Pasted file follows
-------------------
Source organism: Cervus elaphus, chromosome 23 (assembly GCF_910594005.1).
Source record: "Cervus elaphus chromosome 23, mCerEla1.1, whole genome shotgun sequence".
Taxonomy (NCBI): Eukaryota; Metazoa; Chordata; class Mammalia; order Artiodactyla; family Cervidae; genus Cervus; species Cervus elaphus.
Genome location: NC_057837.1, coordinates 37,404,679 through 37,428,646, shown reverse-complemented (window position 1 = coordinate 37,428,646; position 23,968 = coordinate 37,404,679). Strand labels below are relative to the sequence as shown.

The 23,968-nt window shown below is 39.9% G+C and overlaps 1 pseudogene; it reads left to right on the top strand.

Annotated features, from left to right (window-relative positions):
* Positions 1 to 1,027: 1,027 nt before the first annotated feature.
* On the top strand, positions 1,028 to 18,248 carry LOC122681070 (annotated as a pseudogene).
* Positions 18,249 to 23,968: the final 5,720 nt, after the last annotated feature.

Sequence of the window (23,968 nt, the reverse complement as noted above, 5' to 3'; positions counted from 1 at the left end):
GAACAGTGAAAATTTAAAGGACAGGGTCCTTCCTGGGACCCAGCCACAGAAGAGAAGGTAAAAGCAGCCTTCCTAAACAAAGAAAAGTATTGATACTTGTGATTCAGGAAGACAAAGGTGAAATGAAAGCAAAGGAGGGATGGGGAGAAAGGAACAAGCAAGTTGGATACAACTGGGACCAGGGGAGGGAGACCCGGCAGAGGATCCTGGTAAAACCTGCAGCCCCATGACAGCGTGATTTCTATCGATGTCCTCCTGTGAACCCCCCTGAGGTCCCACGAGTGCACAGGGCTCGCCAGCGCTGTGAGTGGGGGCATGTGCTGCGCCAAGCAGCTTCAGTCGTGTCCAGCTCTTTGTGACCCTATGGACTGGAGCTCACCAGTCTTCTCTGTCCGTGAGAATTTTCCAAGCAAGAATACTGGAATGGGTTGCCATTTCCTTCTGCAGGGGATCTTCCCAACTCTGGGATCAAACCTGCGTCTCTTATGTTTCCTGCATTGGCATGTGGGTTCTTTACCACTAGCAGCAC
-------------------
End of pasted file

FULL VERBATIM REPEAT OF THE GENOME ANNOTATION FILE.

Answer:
Source organism: Cervus elaphus, chromosome 23 (assembly GCF_910594005.1).
Source record: "Cervus elaphus chromosome 23, mCerEla1.1, whole genome shotgun sequence".
Taxonomy (NCBI): Eukaryota; Metazoa; Chordata; class Mammalia; order Artiodactyla; family Cervidae; genus Cervus; species Cervus elaphus.
Genome location: NC_057837.1, coordinates 37,404,679 through 37,428,646, shown reverse-complemented (window position 1 = coordinate 37,428,646; position 23,968 = coordinate 37,404,679). Strand labels below are relative to the sequence as shown.

The 23,968-nt window shown below is 39.9% G+C and overlaps 1 pseudogene; it reads left to right on the top strand.

Annotated features, from left to right (window-relative positions):
* Positions 1 to 1,027: 1,027 nt before the first annotated feature.
* On the top strand, positions 1,028 to 18,248 carry LOC122681070 (annotated as a pseudogene).
* Positions 18,249 to 23,968: the final 5,720 nt, after the last annotated feature.

Sequence of the window (23,968 nt, the reverse complement as noted above, 5' to 3'; positions counted from 1 at the left end):
GAACAGTGAAAATTTAAAGGACAGGGTCCTTCCTGGGACCCAGCCACAGAAGAGAAGGTAAAAGCAGCCTTCCTAAACAAAGAAAAGTATTGATACTTGTGATTCAGGAAGACAAAGGTGAAATGAAAGCAAAGGAGGGATGGGGAGAAAGGAACAAGCAAGTTGGATACAACTGGGACCAGGGGAGGGAGACCCGGCAGAGGATCCTGGTAAAACCTGCAGCCCCATGACAGCGTGATTTCTATCGATGTCCTCCTGTGAACCCCCCTGAGGTCCCACGAGTGCACAGGGCTCGCCAGCGCTGTGAGTGGGGGCATGTGCTGCGCCAAGCAGCTTCAGTCGTGTCCAGCTCTTTGTGACCCTATGGACTGGAGCTCACCAGTCTTCTCTGTCCGTGAGAATTTTCCAAGCAAGAATACTGGAATGGGTTGCCATTTCCTTCTGCAGGGGATCTTCCCAACTCTGGGATCAAACCTGCGTCTCTTATGTTTCCTGCATTGGCATGTGGGTTCTTTACCACTAGCAGCAC